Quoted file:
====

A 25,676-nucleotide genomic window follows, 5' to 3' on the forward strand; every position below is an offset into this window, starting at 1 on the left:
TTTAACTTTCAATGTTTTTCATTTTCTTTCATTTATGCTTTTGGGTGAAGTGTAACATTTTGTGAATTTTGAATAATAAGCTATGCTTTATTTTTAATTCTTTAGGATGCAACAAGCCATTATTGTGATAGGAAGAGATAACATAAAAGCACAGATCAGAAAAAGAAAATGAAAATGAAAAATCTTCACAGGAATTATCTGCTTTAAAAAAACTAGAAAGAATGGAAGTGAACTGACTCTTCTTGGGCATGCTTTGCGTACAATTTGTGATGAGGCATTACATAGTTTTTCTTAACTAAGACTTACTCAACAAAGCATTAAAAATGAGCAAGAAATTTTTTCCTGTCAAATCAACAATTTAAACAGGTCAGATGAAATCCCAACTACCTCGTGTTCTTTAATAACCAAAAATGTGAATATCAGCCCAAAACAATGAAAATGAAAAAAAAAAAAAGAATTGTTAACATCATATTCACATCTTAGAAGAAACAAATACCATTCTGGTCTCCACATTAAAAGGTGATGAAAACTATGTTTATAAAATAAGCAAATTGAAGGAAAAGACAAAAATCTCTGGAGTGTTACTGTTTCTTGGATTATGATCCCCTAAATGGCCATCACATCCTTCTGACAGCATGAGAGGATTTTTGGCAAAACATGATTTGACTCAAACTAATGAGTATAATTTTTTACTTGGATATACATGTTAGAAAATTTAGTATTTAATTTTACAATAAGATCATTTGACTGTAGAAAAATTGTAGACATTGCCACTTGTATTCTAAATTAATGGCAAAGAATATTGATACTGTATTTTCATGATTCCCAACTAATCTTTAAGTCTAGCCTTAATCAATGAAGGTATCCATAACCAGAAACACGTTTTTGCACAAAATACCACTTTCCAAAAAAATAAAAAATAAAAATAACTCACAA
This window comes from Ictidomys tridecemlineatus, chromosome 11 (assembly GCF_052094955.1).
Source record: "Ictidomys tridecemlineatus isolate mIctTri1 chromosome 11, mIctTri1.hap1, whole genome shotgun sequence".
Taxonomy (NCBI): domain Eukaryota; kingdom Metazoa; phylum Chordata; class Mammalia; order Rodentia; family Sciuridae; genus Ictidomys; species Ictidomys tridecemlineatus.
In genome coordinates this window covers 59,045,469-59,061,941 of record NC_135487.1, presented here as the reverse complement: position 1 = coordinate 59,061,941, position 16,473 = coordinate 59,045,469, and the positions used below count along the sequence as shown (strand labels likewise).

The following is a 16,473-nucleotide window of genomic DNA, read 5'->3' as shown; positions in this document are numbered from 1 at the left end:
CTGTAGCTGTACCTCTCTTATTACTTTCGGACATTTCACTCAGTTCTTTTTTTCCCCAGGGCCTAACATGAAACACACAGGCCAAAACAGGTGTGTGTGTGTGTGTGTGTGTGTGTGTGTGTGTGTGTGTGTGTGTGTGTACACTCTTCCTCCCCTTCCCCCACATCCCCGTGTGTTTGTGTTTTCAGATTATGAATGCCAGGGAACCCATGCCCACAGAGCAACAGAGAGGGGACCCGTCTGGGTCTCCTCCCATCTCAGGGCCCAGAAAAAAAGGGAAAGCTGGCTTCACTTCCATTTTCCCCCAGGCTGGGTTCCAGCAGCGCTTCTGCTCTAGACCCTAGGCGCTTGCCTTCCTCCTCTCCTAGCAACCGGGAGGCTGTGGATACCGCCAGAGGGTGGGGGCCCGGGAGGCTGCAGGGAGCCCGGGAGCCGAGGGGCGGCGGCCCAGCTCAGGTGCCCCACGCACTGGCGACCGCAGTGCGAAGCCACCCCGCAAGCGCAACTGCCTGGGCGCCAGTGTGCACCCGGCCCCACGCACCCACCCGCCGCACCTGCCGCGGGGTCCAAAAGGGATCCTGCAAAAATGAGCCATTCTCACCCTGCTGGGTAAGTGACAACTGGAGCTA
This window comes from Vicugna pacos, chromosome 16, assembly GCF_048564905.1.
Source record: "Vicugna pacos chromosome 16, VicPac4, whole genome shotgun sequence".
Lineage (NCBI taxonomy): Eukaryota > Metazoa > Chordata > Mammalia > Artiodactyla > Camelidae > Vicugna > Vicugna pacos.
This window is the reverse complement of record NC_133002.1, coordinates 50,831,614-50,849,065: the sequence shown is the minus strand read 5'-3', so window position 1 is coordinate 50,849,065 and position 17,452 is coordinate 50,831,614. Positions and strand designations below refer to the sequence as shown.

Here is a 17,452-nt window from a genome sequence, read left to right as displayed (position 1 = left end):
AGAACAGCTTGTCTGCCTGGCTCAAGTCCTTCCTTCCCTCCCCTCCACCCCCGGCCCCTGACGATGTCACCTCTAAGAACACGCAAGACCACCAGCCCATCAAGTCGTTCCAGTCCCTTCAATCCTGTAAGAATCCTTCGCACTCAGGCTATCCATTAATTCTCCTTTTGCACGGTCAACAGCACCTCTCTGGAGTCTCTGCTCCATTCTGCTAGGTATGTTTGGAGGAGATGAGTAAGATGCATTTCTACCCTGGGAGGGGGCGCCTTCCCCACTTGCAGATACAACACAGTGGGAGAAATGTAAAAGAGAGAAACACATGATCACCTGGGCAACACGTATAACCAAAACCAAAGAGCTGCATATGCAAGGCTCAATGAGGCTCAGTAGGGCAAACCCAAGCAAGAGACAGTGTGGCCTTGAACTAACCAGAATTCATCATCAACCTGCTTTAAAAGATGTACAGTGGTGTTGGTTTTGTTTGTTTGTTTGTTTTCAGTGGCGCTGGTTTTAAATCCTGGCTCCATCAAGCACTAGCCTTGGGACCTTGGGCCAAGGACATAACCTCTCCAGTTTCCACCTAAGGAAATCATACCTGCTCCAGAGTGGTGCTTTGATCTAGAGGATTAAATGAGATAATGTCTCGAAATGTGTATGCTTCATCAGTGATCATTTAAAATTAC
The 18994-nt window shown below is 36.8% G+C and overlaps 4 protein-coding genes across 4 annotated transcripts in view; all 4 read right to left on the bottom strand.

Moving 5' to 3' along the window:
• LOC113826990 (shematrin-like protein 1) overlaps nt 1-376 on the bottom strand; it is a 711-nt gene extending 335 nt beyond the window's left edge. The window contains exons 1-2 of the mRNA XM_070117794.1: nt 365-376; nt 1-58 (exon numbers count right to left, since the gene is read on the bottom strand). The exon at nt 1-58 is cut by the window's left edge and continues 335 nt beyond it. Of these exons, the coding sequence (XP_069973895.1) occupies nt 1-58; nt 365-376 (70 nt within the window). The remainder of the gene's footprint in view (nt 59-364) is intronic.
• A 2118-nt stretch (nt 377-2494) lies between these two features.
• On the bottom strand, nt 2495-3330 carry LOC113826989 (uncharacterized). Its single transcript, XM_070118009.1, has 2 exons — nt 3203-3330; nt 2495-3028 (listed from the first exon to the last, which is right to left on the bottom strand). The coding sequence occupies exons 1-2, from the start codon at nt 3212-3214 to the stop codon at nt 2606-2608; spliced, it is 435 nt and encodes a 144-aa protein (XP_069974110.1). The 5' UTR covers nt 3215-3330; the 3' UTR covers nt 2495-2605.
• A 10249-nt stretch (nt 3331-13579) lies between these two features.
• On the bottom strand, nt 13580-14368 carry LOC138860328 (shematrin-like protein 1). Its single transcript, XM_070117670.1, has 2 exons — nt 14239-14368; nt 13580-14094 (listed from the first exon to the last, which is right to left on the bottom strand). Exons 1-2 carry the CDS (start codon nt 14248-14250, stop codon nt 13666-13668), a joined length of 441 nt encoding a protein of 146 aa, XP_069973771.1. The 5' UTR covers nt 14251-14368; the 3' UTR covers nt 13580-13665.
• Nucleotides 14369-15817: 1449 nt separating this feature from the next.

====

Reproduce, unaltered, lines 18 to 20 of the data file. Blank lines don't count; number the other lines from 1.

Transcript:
• A 2118-nt stretch (nt 377-2494) lies between these two features.
• On the bottom strand, nt 2495-3330 carry LOC113826989 (uncharacterized). Its single transcript, XM_070118009.1, has 2 exons — nt 3203-3330; nt 2495-3028 (listed from the first exon to the last, which is right to left on the bottom strand). The coding sequence occupies exons 1-2, from the start codon at nt 3212-3214 to the stop codon at nt 2606-2608; spliced, it is 435 nt and encodes a 144-aa protein (XP_069974110.1). The 5' UTR covers nt 3215-3330; the 3' UTR covers nt 2495-2605.
• A 10249-nt stretch (nt 3331-13579) lies between these two features.